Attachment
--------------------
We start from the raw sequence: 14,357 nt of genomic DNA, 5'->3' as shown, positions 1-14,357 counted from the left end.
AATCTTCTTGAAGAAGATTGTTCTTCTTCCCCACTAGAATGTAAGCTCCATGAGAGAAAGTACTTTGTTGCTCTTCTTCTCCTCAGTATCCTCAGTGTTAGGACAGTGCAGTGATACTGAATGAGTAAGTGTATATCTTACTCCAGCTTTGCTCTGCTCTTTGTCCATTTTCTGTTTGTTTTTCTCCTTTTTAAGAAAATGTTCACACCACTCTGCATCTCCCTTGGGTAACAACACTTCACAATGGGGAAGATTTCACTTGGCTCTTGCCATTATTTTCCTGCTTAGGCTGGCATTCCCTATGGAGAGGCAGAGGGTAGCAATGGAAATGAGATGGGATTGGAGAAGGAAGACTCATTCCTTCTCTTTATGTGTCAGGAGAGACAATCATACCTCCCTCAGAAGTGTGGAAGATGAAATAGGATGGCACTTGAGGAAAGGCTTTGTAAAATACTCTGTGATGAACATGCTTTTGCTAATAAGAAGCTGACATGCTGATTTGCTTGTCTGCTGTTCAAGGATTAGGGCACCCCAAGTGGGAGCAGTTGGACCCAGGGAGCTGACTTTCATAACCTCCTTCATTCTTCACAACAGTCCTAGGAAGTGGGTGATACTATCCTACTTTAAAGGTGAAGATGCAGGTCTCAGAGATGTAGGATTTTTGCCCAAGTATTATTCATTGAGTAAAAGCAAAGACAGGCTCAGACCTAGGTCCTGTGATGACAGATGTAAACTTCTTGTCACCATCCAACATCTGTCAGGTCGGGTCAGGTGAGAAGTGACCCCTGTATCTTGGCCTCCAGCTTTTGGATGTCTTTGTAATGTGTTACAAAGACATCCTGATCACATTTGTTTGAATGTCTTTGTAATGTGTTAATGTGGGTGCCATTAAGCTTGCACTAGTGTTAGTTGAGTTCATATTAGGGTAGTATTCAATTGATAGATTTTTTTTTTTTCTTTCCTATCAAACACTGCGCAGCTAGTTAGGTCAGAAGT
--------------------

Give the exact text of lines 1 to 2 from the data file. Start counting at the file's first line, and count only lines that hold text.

We start from the raw sequence: 14,357 nt of genomic DNA, 5'->3' as shown, positions 1-14,357 counted from the left end.
AATCTTCTTGAAGAAGATTGTTCTTCTTCCCCACTAGAATGTAAGCTCCATGAGAGAAAGTACTTTGTTGCTCTTCTTCTCCTCAGTATCCTCAGTGTTAGGACAGTGCAGTGATACTGAATGAGTAAGTGTATATCTTACTCCAGCTTTGCTCTGCTCTTTGTCCATTTTCTGTTTGTTTTTCTCCTTTTTAAGAAAATGTTCACACCACTCTGCATCTCCCTTGGGTAACAACACTTCACAATGGGGAAGATTTCACTTGGCTCTTGCCATTATTTTCCTGCTTAGGCTGGCATTCCCTATGGAGAGGCAGAGGGTAGCAATGGAAATGAGATGGGATTGGAGAAGGAAGACTCATTCCTTCTCTTTATGTGTCAGGAGAGACAATCATACCTCCCTCAGAAGTGTGGAAGATGAAATAGGATGGCACTTGAGGAAAGGCTTTGTAAAATACTCTGTGATGAACATGCTTTTGCTAATAAGAAGCTGACATGCTGATTTGCTTGTCTGCTGTTCAAGGATTAGGGCACCCCAAGTGGGAGCAGTTGGACCCAGGGAGCTGACTTTCATAACCTCCTTCATTCTTCACAACAGTCCTAGGAAGTGGGTGATACTATCCTACTTTAAAGGTGAAGATGCAGGTCTCAGAGATGTAGGATTTTTGCCCAAGTATTATTCATTGAGTAAAAGCAAAGACAGGCTCAGACCTAGGTCCTGTGATGACAGATGTAAACTTCTTGTCACCATCCAACATCTGTCAGGTCGGGTCAGGTGAGAAGTGACCCCTGTATCTTGGCCTCCAGCTTTTGGATGTCTTTGTAATGTGTTACAAAGACATCCTGATCACATTTGTTTGAATGTCTTTGTAATGTGTTAATGTGGGTGCCATTAAGCTTGCACTAGTGTTAGTTGAGTTCATATTAGGGTAGTATTCAATTGATAGATTTTTTTTTTTTCTTTCCTATCAAACACTGCGCAGCTAGTTAGGTCAGAAGT